NEW YORK, Jan. 3 (UPI) -- Are Palestinian administrators of the al-Aqsa Mosque on Jerusalem's sacred Temple Mount discarding and destroying archaeological material important to the Jewish and Christian aspects of the site where the First and Second Temples once stood and Jesus taught?
Eric Cantor, a first-term Republican Congressman from Virginia, says they are, and he has proposed legislation that would cut off Congressional aid to the Palestinian Authority unless Muslim officials stop excavating and building on the 45-acre Temple Mount site. This would deprive Yasser Arafat's nominal government of some of the $400 million voted it by Congress in 2000 over a three-year payout period.
The bill was submitted last summer with the names of 34 Republican and Democratic co-sponsors on it, and Cantor currently is pressing for a hearing by the Middle East subcommittee of the International Relations Committee, of which he is a member. A spokesman for his office in Richmond described the proposed legislation to UPI as "very pertinent" in view of developments regarding terrorism in Israel.
Observers on Capitol Hill say the bill has little chance of ever coming to a vote unless it is can be folded into a larger bill. To begin with, many Israelis oppose it because it transforms a political problem into part of a historical and religious conflict. Yael Dayan, a member of the Israeli Knesset and daughter of the late Moshe Dayan, is one of its severest critics.
"It's nobody's business outside of Israel," said Dayan, whose warrior-statesman father was a collector of Israeli antiquities, in a recent newspaper interview. "It's not something that should be the subject of another country's legislation. Eventually we will come to an agreement with the Palestinians on this issue."
She pointed out that plans to enlarge the al-Aqsa Mosque, which has brought the issue to a head, were approved by Israeli authorities and official permission given.
Cantor has said he became aware of the problem when he visited Temple Mount last July and found that the al-Aqsa Mosque's basement area was being enlarged to provide space for 15,000 Islamic worshipers below the original gold-domed mosque building which accommodates only 10,000. He claims that earth containing important antiquities is being excavated and disposed of at a nearby Kidron valley dumpsite.
"I met Israeli archaeologists who showed me evidence of ancient material being unearthed by the construction work, and the more I looked into the situation, the more shocked I became," Cantor said in an interview, adding that discarded earth had been found to contain shards of pottery from the First Temple, paving stones, and a silver Crusader's ring.
Cantor has accused the Palestinian authority of trying to eliminate all historical evidence of Jewish activity on Temple Mount, thereby "jeopardizing the ability of Americans to understand and promote their Judeo-Christian heritage.
"Taxpayer money should not support the desecration of that heritage," he asserted.
The Waqf, a religious organization that has administrated the mosque since the 15th century, claims the basement is necessary because the mosque is visited by so many more Islamic pilgrims than it used to be. The site has been closed to Israelis and foreign visitors, including reporters, since the controversial visit of Israeli Prime Minister Ariel Sharon last year, so that the extent of the excavation has not been verified, although it has been described as 18,000 square feet.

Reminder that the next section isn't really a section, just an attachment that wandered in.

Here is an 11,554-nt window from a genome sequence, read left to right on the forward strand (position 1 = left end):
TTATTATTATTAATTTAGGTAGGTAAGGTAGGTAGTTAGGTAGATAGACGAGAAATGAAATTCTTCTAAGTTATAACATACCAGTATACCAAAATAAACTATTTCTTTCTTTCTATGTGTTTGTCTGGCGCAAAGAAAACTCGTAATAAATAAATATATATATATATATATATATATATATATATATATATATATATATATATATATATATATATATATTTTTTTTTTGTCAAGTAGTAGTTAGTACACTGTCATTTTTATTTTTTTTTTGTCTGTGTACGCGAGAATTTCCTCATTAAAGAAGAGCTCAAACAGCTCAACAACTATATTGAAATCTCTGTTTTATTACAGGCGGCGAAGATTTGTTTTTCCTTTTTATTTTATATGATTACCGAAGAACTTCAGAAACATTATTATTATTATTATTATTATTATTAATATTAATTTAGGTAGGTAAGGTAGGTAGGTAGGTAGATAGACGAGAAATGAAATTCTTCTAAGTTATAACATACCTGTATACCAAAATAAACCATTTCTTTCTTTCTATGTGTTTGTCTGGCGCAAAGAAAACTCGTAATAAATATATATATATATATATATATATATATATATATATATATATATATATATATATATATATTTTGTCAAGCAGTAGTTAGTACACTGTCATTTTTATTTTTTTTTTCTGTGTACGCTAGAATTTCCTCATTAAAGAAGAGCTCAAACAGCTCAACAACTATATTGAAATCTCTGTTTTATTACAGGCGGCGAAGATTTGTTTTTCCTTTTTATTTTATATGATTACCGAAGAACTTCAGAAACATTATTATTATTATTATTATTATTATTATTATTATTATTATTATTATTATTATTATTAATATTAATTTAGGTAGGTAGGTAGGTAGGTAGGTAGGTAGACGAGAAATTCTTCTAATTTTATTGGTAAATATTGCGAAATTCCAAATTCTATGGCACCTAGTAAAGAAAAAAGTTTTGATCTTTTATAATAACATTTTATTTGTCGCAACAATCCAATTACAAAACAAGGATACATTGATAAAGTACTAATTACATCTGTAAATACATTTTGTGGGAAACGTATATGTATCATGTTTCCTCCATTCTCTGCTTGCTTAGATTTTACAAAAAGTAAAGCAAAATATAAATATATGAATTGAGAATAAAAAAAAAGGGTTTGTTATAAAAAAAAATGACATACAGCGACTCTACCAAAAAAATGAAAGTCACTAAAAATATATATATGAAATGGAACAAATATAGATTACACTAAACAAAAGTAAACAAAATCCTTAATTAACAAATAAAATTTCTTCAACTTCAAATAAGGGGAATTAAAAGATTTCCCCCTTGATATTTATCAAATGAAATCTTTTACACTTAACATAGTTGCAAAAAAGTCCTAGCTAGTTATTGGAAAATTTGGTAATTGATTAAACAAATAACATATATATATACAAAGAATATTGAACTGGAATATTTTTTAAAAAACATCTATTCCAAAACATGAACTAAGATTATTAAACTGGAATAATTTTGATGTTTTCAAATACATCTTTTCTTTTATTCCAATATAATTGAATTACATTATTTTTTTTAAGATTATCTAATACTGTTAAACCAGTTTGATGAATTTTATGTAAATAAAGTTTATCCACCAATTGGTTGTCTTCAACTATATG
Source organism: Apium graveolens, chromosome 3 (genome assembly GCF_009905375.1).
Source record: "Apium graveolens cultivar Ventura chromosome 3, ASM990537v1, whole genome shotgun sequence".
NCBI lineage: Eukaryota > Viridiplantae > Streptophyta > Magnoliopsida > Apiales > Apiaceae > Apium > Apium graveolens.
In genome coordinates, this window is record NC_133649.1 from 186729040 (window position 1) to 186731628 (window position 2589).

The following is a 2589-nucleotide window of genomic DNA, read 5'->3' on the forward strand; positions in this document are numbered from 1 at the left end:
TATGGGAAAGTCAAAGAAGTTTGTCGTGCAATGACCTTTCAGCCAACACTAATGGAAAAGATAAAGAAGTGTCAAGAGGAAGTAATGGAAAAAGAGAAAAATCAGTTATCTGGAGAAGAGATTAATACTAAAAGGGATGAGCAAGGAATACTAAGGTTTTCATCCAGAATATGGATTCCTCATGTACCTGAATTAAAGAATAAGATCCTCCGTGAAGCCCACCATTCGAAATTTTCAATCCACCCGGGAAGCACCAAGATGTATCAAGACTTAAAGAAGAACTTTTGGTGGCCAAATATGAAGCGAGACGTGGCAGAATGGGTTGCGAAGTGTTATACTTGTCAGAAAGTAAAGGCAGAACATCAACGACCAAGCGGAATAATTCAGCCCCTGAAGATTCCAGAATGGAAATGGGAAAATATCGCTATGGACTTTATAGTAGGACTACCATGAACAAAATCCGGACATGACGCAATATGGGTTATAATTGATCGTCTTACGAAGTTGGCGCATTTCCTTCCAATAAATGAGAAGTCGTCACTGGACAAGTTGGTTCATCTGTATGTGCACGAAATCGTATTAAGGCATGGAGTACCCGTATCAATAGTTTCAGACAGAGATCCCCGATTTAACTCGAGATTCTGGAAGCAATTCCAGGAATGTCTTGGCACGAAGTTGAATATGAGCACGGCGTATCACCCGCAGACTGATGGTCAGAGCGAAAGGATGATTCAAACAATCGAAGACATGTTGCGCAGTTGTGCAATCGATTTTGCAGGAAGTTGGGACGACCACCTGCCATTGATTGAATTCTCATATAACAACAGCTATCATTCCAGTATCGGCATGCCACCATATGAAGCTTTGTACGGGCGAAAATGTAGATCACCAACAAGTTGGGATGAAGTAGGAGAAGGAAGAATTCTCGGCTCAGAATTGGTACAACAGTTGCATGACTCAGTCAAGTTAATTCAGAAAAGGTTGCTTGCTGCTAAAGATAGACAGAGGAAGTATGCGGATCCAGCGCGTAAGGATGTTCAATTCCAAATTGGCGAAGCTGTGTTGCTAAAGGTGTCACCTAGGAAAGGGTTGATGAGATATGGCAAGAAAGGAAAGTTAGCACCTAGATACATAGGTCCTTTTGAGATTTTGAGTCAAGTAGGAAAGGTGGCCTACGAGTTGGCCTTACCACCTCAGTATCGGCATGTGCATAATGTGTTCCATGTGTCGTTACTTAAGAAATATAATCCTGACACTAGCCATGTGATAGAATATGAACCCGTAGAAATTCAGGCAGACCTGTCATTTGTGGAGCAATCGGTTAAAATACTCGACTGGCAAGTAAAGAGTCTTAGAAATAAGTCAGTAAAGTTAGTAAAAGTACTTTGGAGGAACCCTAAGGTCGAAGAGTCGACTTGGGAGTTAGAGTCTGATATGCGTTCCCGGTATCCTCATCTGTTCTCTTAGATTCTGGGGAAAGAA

"The Waqf never gave details on how extensive the excavations would be, and suddenly we have the largest mosque in Israel," said Eilat Mazar, an archaeology professor who heads the private Committee for the Prevention of Destruction of Antiquities on Temple Mount.
Mazar said he was particularly outraged because the Israeli government has not even protested the situation in spite of a 1993 Israeli Supreme Court ruling that the Waqf's excavation work violated numerous Israeli laws. In response the Waqf issued a public statement describing the excavations as "routine," a claim supported by the Palestinian Department of Antiquities.
"We, too, are concerned about archaeological remains, so we sent someone in to observe the Waqf without their knowledge, and we found no evidence of any damage," said Hamdan Taha, director of the department.
Other sources say that most of the artifacts found in the excavated soil, such as mosaic fragments and 16th century mosque tiles, are Byzantine or Islamic in origin and that perhaps only 20 to 30 percent is Jewish material. That does not, of course, satisfy Cantor or the Israeli critics of Waqf, which is not about ready to let any non-Muslims inspect the excavation site.
Cantor's bill probably has little chance of passing into law, if it ever comes up for a vote, but the Congressman does have a point.
If Jerusalem ever becomes an open city in some future political resolution that would set up a Palestinian State, then the Temple Mount with its Jewish Wailing Wall, its Dome of the Rock from which Muslims believe Mohammed was transported to Paradise, and its memories of Christ driving the money changers from the Second Temple must be placed under the control of a new non-political administrative body reflecting Jewish, Islamic and Christian interests.
In the meantime, it would appear that the Israeli government would do well to insist that it have an inspection team at the site so that archaeological material unearthed can be properly dated and preserved. It would seem that even the Waqf, which professes to have archaeological concerns, would be willing to make a concession that would put the concerns of the involved scientific interests -- not to mention the religious interests -- at rest.